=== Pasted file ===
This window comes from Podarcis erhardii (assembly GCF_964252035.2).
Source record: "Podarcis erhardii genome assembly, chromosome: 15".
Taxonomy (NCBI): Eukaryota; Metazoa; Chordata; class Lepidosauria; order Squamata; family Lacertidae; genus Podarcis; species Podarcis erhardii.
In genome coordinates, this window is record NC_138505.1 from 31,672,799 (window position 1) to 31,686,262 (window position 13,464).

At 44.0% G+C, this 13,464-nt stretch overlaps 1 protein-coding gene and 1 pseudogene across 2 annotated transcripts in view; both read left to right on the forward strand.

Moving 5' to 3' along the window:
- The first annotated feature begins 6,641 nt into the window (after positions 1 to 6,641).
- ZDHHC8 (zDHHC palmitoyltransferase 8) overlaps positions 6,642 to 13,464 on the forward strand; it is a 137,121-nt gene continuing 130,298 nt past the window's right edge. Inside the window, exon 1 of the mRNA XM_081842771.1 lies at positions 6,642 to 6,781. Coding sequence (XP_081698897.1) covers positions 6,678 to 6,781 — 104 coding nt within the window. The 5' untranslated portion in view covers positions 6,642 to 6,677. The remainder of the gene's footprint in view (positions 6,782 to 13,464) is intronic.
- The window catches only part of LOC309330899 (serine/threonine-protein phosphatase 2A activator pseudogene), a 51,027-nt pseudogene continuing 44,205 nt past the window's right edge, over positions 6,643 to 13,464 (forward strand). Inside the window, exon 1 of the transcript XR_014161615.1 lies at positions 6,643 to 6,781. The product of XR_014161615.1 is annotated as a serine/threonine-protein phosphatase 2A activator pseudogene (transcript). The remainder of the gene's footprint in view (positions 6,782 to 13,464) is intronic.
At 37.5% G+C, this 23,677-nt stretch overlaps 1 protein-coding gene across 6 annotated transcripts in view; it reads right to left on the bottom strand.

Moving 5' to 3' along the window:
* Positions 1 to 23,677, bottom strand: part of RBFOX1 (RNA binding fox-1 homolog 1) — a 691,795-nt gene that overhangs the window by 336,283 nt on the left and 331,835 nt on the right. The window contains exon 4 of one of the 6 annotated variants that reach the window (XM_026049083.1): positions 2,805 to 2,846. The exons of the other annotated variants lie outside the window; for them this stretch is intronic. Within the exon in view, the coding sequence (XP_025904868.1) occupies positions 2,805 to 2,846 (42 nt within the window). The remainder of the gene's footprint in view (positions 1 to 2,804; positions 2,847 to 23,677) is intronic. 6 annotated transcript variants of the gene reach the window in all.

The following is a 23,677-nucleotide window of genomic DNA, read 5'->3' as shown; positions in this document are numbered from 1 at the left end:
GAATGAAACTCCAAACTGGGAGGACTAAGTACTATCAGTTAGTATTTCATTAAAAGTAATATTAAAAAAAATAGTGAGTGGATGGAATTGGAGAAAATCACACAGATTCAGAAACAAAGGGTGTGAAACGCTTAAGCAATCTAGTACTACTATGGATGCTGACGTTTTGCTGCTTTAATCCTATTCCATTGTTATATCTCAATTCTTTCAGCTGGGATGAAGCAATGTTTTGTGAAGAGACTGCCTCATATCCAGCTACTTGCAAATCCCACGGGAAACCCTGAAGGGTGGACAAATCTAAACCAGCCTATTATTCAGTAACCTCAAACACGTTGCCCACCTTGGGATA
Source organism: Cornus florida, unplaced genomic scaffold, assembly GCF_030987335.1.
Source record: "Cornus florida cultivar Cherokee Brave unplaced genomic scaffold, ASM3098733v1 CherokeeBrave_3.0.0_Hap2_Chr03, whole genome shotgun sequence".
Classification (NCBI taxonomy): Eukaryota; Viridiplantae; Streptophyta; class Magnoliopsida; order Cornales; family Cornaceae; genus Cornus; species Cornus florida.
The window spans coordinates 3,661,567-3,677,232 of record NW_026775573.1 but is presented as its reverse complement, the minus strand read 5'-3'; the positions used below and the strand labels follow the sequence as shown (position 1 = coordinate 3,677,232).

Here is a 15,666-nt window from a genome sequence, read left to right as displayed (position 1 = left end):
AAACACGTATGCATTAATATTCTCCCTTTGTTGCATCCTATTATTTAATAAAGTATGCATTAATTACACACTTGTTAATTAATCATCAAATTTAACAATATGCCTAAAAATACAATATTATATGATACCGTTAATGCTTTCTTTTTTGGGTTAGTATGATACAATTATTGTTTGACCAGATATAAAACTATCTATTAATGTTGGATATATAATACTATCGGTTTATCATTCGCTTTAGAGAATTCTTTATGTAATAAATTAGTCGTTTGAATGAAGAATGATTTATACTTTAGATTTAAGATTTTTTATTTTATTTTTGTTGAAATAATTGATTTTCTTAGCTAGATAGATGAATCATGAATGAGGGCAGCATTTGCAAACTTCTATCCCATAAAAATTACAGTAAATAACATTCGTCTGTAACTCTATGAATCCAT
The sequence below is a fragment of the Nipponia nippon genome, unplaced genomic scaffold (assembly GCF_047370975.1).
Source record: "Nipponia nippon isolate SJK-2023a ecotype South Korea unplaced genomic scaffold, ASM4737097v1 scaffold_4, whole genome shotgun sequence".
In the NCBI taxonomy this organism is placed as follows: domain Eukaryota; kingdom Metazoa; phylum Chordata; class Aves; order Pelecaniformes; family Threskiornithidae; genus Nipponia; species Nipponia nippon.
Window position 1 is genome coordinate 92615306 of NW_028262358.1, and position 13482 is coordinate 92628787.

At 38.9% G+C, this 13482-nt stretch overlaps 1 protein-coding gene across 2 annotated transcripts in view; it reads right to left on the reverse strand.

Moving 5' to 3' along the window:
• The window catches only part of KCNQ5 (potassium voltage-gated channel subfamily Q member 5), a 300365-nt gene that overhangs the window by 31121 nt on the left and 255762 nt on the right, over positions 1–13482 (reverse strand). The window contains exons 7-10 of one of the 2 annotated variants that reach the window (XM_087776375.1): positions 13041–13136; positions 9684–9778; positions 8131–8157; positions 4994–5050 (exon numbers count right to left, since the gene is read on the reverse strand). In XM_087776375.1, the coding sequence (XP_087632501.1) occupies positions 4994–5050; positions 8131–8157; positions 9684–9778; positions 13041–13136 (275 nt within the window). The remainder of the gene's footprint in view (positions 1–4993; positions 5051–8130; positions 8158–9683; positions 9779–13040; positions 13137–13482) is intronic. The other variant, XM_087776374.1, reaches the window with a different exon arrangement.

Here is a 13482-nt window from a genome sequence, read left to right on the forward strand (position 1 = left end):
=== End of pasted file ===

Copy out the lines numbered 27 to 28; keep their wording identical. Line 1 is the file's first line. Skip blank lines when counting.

• The window catches only part of KCNQ5 (potassium voltage-gated channel subfamily Q member 5), a 300365-nt gene that overhangs the window by 31121 nt on the left and 255762 nt on the right, over positions 1–13482 (reverse strand). The window contains exons 7-10 of one of the 2 annotated variants that reach the window (XM_087776375.1): positions 13041–13136; positions 9684–9778; positions 8131–8157; positions 4994–5050 (exon numbers count right to left, since the gene is read on the reverse strand). In XM_087776375.1, the coding sequence (XP_087632501.1) occupies positions 4994–5050; positions 8131–8157; positions 9684–9778; positions 13041–13136 (275 nt within the window). The remainder of the gene's footprint in view (positions 1–4993; positions 5051–8130; positions 8158–9683; positions 9779–13040; positions 13137–13482) is intronic. The other variant, XM_087776374.1, reaches the window with a different exon arrangement.

Here is a 13482-nt window from a genome sequence, read left to right on the forward strand (position 1 = left end):